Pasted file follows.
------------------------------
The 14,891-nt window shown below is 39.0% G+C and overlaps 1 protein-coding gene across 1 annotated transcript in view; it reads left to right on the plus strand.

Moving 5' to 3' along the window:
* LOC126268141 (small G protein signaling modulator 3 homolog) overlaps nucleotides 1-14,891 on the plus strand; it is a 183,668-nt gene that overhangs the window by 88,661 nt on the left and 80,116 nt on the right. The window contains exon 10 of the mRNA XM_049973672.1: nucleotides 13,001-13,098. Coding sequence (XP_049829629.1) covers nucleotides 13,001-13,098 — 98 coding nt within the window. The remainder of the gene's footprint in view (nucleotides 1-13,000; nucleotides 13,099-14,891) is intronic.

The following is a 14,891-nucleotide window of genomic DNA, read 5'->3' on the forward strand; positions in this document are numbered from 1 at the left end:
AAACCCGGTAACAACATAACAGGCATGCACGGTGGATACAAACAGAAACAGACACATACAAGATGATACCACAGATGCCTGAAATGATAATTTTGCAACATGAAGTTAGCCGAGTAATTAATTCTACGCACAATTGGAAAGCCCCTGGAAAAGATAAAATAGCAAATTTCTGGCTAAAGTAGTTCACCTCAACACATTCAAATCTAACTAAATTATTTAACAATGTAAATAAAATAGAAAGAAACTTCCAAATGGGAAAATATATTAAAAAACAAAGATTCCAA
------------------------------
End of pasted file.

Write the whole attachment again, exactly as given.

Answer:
The 14,891-nt window shown below is 39.0% G+C and overlaps 1 protein-coding gene across 1 annotated transcript in view; it reads left to right on the plus strand.

Moving 5' to 3' along the window:
* LOC126268141 (small G protein signaling modulator 3 homolog) overlaps nucleotides 1-14,891 on the plus strand; it is a 183,668-nt gene that overhangs the window by 88,661 nt on the left and 80,116 nt on the right. The window contains exon 10 of the mRNA XM_049973672.1: nucleotides 13,001-13,098. Coding sequence (XP_049829629.1) covers nucleotides 13,001-13,098 — 98 coding nt within the window. The remainder of the gene's footprint in view (nucleotides 1-13,000; nucleotides 13,099-14,891) is intronic.

The following is a 14,891-nucleotide window of genomic DNA, read 5'->3' on the forward strand; positions in this document are numbered from 1 at the left end:
AAACCCGGTAACAACATAACAGGCATGCACGGTGGATACAAACAGAAACAGACACATACAAGATGATACCACAGATGCCTGAAATGATAATTTTGCAACATGAAGTTAGCCGAGTAATTAATTCTACGCACAATTGGAAAGCCCCTGGAAAAGATAAAATAGCAAATTTCTGGCTAAAGTAGTTCACCTCAACACATTCAAATCTAACTAAATTATTTAACAATGTAAATAAAATAGAAAGAAACTTCCAAATGGGAAAATATATTAAAAAACAAAGATTCCAA